The impact of climate change on water resources could affect electricity production associated with the majority of the world’s hydro and thermoelectric power stations in the not too distant future.
A new study published in the journal Nature Climate Change looked at data from 24,515 hydropower and 1,427 thermoelectric power plants worldwide. Both types depend heavily on the availability of water and water temperature also plays a critical role in cooling for thermoelectric plants; which includes nuclear, fossil and biomass-fueled facilities.
Using a coupled hydrological–electricity modelling framework, the researchers determined reductions in usable capacity for 61–74% of the hydropower plants and 81–86% of thermoelectric power plants globally for the period 2040–2069.
“This is the first study of its kind to examine the linkages between climate change, water resources, and electricity production on a global scale,” said Applied Systems Analysis (IIASA) Energy Program Director Keywan Riahi; co-author of the study. ” We clearly show that power plants are not only causing climate change, but they might also be affected in major ways by climate.”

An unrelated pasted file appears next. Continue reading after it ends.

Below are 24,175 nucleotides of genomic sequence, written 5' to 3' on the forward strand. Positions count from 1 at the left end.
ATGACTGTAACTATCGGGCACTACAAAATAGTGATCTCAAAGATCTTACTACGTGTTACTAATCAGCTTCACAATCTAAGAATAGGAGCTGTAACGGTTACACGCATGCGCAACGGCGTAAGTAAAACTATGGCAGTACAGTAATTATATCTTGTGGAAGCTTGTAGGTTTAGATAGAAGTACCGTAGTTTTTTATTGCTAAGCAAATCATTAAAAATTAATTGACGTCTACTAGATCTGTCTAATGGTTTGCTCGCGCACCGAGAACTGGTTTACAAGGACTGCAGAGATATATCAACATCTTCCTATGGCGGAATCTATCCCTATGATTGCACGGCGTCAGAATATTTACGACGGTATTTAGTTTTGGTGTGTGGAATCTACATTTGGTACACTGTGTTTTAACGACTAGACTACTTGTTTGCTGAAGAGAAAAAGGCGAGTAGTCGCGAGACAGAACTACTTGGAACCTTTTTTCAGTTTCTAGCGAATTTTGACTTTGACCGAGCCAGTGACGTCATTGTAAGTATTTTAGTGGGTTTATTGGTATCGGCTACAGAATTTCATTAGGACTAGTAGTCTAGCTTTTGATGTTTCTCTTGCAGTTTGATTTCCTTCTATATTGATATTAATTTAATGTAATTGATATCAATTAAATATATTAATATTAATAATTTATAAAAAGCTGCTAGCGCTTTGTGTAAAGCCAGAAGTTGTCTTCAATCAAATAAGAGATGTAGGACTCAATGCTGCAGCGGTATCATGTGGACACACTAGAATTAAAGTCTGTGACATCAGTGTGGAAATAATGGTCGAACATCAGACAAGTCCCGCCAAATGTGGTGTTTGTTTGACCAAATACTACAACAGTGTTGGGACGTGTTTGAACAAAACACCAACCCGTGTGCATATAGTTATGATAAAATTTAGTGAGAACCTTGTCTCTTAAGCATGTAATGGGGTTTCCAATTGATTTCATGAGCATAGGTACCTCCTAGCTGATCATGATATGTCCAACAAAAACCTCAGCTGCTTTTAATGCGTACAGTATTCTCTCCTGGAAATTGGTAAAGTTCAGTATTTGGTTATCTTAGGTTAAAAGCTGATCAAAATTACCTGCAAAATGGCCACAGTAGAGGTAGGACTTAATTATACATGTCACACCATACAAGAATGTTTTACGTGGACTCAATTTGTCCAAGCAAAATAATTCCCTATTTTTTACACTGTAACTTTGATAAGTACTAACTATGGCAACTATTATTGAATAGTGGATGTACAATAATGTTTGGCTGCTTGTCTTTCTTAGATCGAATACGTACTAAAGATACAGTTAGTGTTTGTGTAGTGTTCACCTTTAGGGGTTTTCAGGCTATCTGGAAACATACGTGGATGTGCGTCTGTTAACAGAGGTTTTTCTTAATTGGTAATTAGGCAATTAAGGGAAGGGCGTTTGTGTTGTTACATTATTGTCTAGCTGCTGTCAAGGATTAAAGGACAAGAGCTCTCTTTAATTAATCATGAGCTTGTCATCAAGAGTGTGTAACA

Regions to be particularly affected include the United States, southern South America, southern Africa, central and southern Europe, Southeast Asia and southern Australia.
The study urges operators to improve power plant efficiencies and change cooling system types to reduce vulnerability to water constraints.
“In order to sustain water and energy security in the next decades, the electricity focus (sic) will need to increase their focus on climate change adaptation in addition to mitigation,” said IIASA’s Michelle Van Vliet, the study’s lead researcher.
Non-hydro renewables will also play an important role – neither wind or conventional PV-based solar power require significant water for ongoing operation, except to occasionally clean down solar panels in the case of PV systems.
Tasmania is already experiencing a small taste of what may be in store. Hydro Tasmania had been importing a significant percentage of the state’s electricity from Victoria via the Basslink interconnector since October due to low dam levels. Then on December 20, the Basslink interconnector failed; putting the Apple Isle into a tricky situation. However, wind power has been helping to maintain electricity supply.
Image Credit : Stefan Kühn